SHADE IS SUN PROTECTION FROM HARMFUL UV RAYS
According to the Skin Cancer Foundation:
‘While shade is a potentially valuable means of protection from the damaging effects of the sun’s ultraviolet (UV) rays, not all of it is equally protective. People can spend long hours in the shade, while still receiving quite a lot of sun exposure and risking skin damage. This is because UVB rays, often considered the most harmful part of sunlight, can reach the skin indirectly.
DID YOU KNOW UV LIGHT IS ATMOSPHERIC RADIATION?
The Skin Cancer Foundation (SCF) stresses that ‘indirect or diffuse UV light is actually considered radiation that has been scattered by the clouds and other elements in the atmosphere, and/or bounced back from UV-reflective surfaces, like dry sand or concrete’.
‘In fact, a large percentage of the UV light we receive while sitting under a tree or an umbrella is indirect. We can rely only on deep shade (where we cannot see the sky and no UV penetrates) to truly offer complete protection’.
SHADE STRUCTURES AND SPF (SUN PROTECTION FACTOR)
Shade structures, such as roofed areas, shade-sails (UV-protective fabrics that can be installed over outdoor areas) and pergolas (free standing, open-roofed arbors) widely differ in the amount of protection provided.
Indirect UV can still be high beneath these structures – many have real SPF’s (Sun Protection Factor) of only around 3–6 feet.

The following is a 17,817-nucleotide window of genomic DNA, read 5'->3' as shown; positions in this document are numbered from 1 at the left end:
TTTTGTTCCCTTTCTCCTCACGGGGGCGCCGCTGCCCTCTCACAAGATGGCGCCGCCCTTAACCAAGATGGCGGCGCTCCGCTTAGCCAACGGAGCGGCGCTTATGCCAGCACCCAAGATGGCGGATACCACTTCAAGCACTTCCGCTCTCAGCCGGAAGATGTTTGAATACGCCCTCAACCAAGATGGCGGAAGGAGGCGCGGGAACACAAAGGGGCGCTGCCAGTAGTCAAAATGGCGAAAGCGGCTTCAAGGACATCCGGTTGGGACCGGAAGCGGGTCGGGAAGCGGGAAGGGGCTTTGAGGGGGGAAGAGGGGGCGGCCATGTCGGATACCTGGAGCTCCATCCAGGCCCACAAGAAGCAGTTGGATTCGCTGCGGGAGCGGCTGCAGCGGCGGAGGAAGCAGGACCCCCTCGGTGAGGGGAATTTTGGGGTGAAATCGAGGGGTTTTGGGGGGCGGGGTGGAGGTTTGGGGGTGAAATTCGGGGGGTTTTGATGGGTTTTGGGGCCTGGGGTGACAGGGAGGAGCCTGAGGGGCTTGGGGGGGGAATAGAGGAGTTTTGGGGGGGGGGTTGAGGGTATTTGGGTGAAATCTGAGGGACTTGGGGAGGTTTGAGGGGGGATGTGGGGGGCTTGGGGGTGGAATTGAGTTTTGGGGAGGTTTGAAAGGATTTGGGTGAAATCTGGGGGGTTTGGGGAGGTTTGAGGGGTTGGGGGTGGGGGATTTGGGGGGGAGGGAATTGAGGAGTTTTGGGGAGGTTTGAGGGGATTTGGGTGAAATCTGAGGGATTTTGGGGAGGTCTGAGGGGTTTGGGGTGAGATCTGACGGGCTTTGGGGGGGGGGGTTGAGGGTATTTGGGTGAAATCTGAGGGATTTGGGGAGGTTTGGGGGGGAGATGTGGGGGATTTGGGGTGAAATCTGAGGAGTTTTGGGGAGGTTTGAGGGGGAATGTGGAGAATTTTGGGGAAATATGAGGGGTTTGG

“In a recent study of 29 shade structures in New Zealand primary schools, only six had SPF’s of 15 or greater, the minimum acceptable amount recommended for outdoor activities. This was alarming, given the importance of protecting children against UV and the strong evidence that excessive sun exposure during childhood significantly increases the risk of developing skin cancer later in life”. -SCF
Factors that determine how well a structure provides shade include:
- Size of the structure
- Its’ orientation (which direction it faces)
- Where it is in relation to other structures, such as buildings, trees and other vegetation.
- The amount of UV protection provided by a structure is also contingent upon the angle of the sun and the degree of cloud cover.
‘Because the amount of diffused UV rays that hit the skin depends on the amount of open sky visible from the shade, larger covered areas provide more protection than small ones. Shade structures with side-on walls, drop screens, power shades or other side protection, and those surrounded by other structures provide the greatest shelter from the sun’s rays’.
SPF AND SUN PROTECTION
‘Shade alone can rarely provide full UV protection, especially for prolonged periods.
However; it is one important element in a comprehensive sun protection program that includes:
- Covering exposed skin with clothing (particularly clothes made of bright- or dark-colored, tightly woven fabrics)
- Wearing hats, sunglasses, protective UV protected clothing and regularly using sunscreen with an SPF of 15 or higher.
All these steps taken together will help ensure that we are adequately protected from the sun’s rays when we are outdoors’.
For more information on the importance of shade and sun protection, please visit the Skin Cancer Foundation.
If you have any questions or would be interested in a shade structure for your home or business, please visit our website Alpha Canvas and check out the photo gallery for idea inspiration or call us anytime at (800) 583-9179.